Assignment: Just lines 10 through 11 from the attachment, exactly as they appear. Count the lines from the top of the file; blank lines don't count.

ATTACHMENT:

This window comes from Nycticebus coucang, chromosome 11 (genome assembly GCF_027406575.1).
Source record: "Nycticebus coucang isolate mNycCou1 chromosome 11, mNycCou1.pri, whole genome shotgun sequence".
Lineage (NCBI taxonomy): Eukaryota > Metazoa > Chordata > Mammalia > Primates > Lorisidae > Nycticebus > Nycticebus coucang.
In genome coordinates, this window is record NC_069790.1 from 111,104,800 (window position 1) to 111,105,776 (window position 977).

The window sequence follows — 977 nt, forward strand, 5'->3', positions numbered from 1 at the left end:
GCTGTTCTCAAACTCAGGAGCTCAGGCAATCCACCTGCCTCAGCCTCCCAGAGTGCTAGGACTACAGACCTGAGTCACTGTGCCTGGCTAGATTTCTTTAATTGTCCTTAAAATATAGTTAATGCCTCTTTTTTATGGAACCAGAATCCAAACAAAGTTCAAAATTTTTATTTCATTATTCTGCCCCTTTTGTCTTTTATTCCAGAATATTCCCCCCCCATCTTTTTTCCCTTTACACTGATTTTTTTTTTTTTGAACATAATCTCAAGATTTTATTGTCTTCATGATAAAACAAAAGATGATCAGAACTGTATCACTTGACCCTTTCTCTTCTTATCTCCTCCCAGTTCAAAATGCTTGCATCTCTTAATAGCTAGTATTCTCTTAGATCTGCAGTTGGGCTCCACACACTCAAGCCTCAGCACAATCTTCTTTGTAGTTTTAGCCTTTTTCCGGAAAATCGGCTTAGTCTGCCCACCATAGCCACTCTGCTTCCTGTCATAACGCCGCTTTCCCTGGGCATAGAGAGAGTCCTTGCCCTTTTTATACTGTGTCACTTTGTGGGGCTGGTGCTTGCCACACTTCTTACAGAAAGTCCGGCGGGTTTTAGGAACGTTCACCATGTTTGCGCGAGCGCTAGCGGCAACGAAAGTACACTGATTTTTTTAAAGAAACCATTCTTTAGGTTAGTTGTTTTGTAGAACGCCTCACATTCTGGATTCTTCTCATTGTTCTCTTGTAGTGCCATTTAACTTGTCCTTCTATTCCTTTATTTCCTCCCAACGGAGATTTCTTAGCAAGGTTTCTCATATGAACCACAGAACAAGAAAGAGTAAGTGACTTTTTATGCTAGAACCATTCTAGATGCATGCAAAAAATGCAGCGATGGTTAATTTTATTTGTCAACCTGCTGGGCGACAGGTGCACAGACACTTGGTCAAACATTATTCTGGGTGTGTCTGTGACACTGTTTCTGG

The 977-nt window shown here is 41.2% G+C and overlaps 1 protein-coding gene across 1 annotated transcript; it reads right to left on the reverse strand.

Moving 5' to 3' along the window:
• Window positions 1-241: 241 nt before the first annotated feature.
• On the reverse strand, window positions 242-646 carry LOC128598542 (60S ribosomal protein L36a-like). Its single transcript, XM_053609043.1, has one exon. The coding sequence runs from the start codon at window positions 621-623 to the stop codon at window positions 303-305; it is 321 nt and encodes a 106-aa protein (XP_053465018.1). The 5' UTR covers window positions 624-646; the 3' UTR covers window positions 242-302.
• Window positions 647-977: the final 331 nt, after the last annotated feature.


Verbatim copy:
• On the reverse strand, window positions 242-646 carry LOC128598542 (60S ribosomal protein L36a-like). Its single transcript, XM_053609043.1, has one exon. The coding sequence runs from the start codon at window positions 621-623 to the stop codon at window positions 303-305; it is 321 nt and encodes a 106-aa protein (XP_053465018.1). The 5' UTR covers window positions 624-646; the 3' UTR covers window positions 242-302.
• Window positions 647-977: the final 331 nt, after the last annotated feature.